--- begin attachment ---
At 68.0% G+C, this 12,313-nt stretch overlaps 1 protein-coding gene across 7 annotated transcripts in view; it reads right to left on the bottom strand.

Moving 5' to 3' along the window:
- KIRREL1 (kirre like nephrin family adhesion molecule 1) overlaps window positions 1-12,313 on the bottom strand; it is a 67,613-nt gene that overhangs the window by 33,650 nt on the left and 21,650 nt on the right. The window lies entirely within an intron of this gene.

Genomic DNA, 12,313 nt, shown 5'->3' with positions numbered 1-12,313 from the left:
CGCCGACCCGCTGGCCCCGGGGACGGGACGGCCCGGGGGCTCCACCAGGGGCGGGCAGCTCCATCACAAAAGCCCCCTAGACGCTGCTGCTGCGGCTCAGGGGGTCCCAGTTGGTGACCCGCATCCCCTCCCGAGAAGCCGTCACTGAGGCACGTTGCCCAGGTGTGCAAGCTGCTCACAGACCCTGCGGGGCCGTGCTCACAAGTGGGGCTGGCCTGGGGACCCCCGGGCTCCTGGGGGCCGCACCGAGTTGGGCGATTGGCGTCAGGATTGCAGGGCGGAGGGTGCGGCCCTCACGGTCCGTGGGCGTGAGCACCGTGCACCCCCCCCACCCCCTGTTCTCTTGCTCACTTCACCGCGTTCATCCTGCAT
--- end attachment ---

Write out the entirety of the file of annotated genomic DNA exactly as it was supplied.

At 68.0% G+C, this 12,313-nt stretch overlaps 1 protein-coding gene across 7 annotated transcripts in view; it reads right to left on the bottom strand.

Moving 5' to 3' along the window:
- KIRREL1 (kirre like nephrin family adhesion molecule 1) overlaps window positions 1-12,313 on the bottom strand; it is a 67,613-nt gene that overhangs the window by 33,650 nt on the left and 21,650 nt on the right. The window lies entirely within an intron of this gene.

Genomic DNA, 12,313 nt, shown 5'->3' with positions numbered 1-12,313 from the left:
CGCCGACCCGCTGGCCCCGGGGACGGGACGGCCCGGGGGCTCCACCAGGGGCGGGCAGCTCCATCACAAAAGCCCCCTAGACGCTGCTGCTGCGGCTCAGGGGGTCCCAGTTGGTGACCCGCATCCCCTCCCGAGAAGCCGTCACTGAGGCACGTTGCCCAGGTGTGCAAGCTGCTCACAGACCCTGCGGGGCCGTGCTCACAAGTGGGGCTGGCCTGGGGACCCCCGGGCTCCTGGGGGCCGCACCGAGTTGGGCGATTGGCGTCAGGATTGCAGGGCGGAGGGTGCGGCCCTCACGGTCCGTGGGCGTGAGCACCGTGCACCCCCCCCACCCCCTGTTCTCTTGCTCACTTCACCGCGTTCATCCTGCAT